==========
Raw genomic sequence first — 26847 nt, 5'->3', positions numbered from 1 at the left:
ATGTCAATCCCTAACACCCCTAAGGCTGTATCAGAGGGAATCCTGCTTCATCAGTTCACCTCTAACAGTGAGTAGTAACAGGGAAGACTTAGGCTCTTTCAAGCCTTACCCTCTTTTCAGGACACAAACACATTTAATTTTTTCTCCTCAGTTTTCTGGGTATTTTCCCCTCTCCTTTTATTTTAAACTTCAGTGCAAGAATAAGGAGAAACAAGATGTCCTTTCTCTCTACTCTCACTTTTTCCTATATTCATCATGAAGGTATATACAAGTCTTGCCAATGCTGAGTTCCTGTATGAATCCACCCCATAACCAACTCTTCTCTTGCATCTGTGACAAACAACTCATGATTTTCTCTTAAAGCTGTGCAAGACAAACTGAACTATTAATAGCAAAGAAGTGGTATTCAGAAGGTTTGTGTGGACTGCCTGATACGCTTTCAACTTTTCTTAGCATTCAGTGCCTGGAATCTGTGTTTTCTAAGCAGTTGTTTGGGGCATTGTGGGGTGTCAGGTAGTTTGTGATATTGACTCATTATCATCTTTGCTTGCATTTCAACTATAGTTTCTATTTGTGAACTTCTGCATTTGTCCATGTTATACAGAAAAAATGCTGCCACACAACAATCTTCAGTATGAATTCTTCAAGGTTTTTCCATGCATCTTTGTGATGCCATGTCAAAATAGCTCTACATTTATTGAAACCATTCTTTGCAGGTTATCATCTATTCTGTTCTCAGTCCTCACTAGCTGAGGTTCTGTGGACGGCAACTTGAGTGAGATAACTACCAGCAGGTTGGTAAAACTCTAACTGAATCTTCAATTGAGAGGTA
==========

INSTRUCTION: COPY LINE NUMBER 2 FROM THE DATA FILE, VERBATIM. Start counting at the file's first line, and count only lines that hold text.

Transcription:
ATGTCAATCCCTAACACCCCTAAGGCTGTATCAGAGGGAATCCTGCTTCATCAGTTCACCTCTAACAGTGAGTAGTAACAGGGAAGACTTAGGCTCTTTCAAGCCTTACCCTCTTTTCAGGACACAAACACATTTAATTTTTTCTCCTCAGTTTTCTGGGTATTTTCCCCTCTCCTTTTATTTTAAACTTCAGTGCAAGAATAAGGAGAAACAAGATGTCCTTTCTCTCTACTCTCACTTTTTCCTATATTCATCATGAAGGTATATACAAGTCTTGCCAATGCTGAGTTCCTGTATGAATCCACCCCATAACCAACTCTTCTCTTGCATCTGTGACAAACAACTCATGATTTTCTCTTAAAGCTGTGCAAGACAAACTGAACTATTAATAGCAAAGAAGTGGTATTCAGAAGGTTTGTGTGGACTGCCTGATACGCTTTCAACTTTTCTTAGCATTCAGTGCCTGGAATCTGTGTTTTCTAAGCAGTTGTTTGGGGCATTGTGGGGTGTCAGGTAGTTTGTGATATTGACTCATTATCATCTTTGCTTGCATTTCAACTATAGTTTCTATTTGTGAACTTCTGCATTTGTCCATGTTATACAGAAAAAATGCTGCCACACAACAATCTTCAGTATGAATTCTTCAAGGTTTTTCCATGCATCTTTGTGATGCCATGTCAAAATAGCTCTACATTTATTGAAACCATTCTTTGCAGGTTATCATCTATTCTGTTCTCAGTCCTCACTAGCTGAGGTTCTGTGGACGGCAACTTGAGTGAGATAACTACCAGCAGGTTGGTAAAACTCTAACTGAATCTTCAATTGAGAGGTA